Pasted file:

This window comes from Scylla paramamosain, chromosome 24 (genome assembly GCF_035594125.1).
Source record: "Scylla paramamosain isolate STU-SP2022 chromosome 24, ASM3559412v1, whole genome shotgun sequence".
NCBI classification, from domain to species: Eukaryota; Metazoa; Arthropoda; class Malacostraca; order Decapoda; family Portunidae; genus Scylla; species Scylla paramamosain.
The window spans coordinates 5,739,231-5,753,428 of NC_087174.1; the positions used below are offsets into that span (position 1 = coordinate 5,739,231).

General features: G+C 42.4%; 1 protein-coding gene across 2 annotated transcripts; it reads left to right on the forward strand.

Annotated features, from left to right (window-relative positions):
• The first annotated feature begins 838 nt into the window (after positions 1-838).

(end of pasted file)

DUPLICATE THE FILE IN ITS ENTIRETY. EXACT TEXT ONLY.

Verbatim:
This window comes from Scylla paramamosain, chromosome 24 (genome assembly GCF_035594125.1).
Source record: "Scylla paramamosain isolate STU-SP2022 chromosome 24, ASM3559412v1, whole genome shotgun sequence".
NCBI classification, from domain to species: Eukaryota; Metazoa; Arthropoda; class Malacostraca; order Decapoda; family Portunidae; genus Scylla; species Scylla paramamosain.
The window spans coordinates 5,739,231-5,753,428 of NC_087174.1; the positions used below are offsets into that span (position 1 = coordinate 5,739,231).

General features: G+C 42.4%; 1 protein-coding gene across 2 annotated transcripts; it reads left to right on the forward strand.

Annotated features, from left to right (window-relative positions):
• The first annotated feature begins 838 nt into the window (after positions 1-838).